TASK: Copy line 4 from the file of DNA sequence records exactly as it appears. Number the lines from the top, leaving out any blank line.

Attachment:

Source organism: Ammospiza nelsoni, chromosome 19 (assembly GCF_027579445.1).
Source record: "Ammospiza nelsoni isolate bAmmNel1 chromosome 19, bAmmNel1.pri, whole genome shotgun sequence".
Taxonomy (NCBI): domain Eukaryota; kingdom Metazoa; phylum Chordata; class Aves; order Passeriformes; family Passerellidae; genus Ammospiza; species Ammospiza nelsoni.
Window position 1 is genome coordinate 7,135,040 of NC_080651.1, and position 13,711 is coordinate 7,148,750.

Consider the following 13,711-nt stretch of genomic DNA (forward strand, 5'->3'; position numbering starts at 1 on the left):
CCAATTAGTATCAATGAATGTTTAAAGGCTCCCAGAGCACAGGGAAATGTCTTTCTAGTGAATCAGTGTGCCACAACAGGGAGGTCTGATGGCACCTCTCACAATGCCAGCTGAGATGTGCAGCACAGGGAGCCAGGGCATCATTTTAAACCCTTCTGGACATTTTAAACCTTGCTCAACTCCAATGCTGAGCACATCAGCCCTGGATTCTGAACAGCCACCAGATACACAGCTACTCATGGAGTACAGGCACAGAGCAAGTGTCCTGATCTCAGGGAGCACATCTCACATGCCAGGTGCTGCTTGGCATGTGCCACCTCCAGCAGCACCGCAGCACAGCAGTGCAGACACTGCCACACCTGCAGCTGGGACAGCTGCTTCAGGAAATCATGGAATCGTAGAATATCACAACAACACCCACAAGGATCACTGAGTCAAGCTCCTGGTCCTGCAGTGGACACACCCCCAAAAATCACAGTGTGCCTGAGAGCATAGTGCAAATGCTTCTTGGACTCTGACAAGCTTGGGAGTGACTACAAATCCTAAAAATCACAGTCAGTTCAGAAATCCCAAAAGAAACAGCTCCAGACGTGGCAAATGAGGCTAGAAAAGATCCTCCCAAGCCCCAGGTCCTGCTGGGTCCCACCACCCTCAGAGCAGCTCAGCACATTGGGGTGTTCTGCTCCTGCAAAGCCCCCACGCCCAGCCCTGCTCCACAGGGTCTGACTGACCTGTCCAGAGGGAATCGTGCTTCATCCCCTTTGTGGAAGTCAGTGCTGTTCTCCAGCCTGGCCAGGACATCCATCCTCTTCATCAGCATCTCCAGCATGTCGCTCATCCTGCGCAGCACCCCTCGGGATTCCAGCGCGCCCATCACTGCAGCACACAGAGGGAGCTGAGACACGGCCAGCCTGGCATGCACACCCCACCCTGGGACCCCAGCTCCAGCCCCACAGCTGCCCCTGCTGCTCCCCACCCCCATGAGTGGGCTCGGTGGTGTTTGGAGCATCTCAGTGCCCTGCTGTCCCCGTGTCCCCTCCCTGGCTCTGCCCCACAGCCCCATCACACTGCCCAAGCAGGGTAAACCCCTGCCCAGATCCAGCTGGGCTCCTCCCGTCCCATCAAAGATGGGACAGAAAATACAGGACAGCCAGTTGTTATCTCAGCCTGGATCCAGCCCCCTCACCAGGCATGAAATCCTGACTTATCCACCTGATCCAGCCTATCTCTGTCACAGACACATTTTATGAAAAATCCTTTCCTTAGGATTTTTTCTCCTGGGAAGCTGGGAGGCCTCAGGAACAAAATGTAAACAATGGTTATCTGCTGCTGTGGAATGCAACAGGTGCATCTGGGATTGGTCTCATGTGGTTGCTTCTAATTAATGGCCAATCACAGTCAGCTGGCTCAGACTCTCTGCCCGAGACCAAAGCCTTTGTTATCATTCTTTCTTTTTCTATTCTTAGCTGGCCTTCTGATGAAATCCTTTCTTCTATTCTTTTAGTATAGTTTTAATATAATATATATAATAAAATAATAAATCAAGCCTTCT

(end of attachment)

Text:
Window position 1 is genome coordinate 7,135,040 of NC_080651.1, and position 13,711 is coordinate 7,148,750.